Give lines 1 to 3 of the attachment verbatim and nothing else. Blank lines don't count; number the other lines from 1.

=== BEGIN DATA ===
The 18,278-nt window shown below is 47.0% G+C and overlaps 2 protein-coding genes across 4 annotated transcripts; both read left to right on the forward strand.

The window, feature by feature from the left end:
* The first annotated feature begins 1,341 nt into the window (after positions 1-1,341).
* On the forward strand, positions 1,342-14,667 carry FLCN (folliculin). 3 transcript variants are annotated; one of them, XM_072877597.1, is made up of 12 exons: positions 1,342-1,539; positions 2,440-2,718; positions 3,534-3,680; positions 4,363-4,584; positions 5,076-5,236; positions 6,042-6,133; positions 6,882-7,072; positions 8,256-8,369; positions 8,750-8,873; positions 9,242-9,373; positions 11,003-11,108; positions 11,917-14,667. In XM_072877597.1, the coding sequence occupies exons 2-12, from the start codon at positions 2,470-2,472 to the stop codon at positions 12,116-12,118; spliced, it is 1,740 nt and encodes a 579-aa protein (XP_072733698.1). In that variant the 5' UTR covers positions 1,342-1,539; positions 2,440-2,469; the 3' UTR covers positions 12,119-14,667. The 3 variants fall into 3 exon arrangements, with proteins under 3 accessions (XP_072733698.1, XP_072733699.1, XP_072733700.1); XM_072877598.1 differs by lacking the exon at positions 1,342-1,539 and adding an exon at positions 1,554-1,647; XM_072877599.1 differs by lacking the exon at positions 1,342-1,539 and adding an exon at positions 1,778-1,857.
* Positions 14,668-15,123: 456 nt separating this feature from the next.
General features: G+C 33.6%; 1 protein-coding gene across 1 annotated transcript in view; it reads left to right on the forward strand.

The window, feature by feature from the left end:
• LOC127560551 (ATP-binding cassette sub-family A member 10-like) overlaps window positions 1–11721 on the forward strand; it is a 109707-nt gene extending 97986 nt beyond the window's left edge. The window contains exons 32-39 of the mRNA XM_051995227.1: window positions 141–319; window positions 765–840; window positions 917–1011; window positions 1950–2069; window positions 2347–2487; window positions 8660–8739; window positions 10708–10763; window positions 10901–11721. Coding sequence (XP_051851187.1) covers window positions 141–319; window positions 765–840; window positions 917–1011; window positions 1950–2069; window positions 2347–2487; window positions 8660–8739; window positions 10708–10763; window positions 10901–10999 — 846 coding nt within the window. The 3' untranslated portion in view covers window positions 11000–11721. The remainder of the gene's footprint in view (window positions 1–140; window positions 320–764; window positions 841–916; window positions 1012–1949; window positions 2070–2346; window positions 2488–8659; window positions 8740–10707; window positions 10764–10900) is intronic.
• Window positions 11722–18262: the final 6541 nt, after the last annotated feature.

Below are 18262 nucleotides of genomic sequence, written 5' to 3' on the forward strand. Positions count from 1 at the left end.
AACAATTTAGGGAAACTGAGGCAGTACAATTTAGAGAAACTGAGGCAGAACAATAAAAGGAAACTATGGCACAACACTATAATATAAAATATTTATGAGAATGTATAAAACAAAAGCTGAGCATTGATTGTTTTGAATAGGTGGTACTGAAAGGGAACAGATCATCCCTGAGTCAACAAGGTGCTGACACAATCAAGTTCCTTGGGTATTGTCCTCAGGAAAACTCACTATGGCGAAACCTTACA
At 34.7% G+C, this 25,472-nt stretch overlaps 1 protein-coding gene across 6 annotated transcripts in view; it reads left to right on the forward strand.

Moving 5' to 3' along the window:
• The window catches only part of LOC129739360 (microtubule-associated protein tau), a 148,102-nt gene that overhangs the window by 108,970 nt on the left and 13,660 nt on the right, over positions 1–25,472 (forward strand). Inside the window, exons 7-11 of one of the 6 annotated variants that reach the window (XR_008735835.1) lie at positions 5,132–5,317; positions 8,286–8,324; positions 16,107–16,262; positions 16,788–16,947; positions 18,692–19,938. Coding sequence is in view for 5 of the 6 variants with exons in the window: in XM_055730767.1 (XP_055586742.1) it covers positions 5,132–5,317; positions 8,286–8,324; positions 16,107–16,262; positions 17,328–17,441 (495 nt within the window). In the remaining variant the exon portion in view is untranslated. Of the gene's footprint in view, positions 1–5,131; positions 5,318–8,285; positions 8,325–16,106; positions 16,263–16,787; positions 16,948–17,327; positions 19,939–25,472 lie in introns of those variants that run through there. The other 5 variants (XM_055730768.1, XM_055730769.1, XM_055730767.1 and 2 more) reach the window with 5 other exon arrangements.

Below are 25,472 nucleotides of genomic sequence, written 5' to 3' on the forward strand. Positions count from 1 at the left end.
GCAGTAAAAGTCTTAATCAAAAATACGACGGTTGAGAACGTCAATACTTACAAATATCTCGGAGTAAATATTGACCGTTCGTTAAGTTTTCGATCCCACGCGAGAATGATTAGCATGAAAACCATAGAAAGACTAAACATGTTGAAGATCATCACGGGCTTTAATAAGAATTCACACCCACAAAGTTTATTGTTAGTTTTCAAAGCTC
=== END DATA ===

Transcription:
The 18,278-nt window shown below is 47.0% G+C and overlaps 2 protein-coding genes across 4 annotated transcripts; both read left to right on the forward strand.

The window, feature by feature from the left end:
* The first annotated feature begins 1,341 nt into the window (after positions 1-1,341).